By Andy Rieger
The Norman Transcript
Oklahoma’s population grew by about 23 percent between 1980 and 2010 but its prison population during the same time saw a more than 500 percent increase and continues to grow, the former director of the state prison system said Friday.
Justin Jones, in his first public presentation since leaving the Department of Corrections this summer, said compared to other states Oklahoma locks up a lot of people that have “high needs” but are relatively low risk offenders.
Our rate of recidivism is comparatively low, he said, because many of those who are incarcerated wouldn’t be coming back anyway. Oklahoma spends about 7 percent of its appropriated revenue on corrections.
“We are a nation that relies heavily on incapacitation and incarceration to solve our criminal justice issues,” Jones told the regular meeting of the Tyner Cornbread and Beans luncheon.
Jones, who began his corrections career as a probation officer in 1977, talked of two and three generations of families in the same prison. Reaching at-risk youth before they have a felony conviction is the best prevention method, he said.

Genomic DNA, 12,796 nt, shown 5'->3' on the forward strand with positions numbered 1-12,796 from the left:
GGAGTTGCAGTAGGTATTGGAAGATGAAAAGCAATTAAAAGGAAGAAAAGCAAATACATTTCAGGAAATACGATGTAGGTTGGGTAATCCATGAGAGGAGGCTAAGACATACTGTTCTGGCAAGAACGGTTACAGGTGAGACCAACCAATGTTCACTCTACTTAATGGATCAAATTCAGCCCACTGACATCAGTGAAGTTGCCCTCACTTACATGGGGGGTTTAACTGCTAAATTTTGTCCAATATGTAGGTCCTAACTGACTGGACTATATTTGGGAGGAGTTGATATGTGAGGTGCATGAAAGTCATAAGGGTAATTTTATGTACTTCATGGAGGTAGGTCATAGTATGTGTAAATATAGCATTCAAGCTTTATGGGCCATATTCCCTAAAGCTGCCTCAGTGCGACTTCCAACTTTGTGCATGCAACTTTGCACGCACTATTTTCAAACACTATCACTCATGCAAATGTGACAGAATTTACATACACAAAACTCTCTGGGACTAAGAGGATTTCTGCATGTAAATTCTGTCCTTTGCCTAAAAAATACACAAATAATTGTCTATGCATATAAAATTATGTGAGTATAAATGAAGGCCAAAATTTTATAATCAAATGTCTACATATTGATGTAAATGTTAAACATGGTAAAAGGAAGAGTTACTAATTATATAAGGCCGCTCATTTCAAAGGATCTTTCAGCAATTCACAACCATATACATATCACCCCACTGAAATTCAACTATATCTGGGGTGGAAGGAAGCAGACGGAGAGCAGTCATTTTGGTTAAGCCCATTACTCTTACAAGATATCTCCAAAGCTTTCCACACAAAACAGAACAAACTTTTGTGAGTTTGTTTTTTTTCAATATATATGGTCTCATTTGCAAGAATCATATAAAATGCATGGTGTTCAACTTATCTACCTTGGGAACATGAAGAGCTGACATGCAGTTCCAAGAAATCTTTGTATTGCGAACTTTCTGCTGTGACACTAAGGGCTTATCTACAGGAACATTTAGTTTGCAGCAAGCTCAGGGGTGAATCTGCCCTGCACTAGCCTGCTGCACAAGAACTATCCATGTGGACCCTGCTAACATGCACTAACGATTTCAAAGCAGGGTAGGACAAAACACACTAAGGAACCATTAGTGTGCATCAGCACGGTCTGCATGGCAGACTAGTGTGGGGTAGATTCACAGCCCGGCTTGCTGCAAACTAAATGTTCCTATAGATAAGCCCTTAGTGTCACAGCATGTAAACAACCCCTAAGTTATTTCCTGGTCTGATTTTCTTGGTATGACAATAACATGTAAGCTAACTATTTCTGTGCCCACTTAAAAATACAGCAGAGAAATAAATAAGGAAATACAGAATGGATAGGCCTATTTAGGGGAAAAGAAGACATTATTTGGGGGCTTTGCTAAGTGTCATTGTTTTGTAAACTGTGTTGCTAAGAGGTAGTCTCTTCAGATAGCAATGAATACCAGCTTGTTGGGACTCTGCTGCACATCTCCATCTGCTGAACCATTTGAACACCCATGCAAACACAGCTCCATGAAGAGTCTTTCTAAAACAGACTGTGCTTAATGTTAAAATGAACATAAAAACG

“The best indicators of a pathway to prison are your biological parents and your Zip Code,” he said. “We know where the next generations of prisoners are coming from. Seventy percent of them are the children of current inmates.”
Seventy percent of the incoming inmates have some kind of substance abuse problem and the percentage of inmates with mental health issues has risen 400 percent in the past 40 years, Jones said. He said the number of inmates over 50 grew 45 percent this past year, presenting health and other aging issues for corrections officials.
Oklahoma’s reliance on private prison beds was a topic of several audience questions. Jones said he was not opposed to outsourcing some government services but prisons and law enforcement may be different.
“People in prison are disenfranchised. They can’t vote. Most of their families don’t vote. Politicians tell me it’s not sexy to appropriate more money for prisons,” he said. “As long as there are private prison beds in Oklahoma, they (elected officials) don’t have to face the brick wall.”
About a quarter of the state’s inmates are housed in private prisons that also take in other states’ offenders. They are owned by for-profit companies that are responsible to shareholders.
“Any time you go public and your commodity is a human being, what else do you call it but slavery,” he said.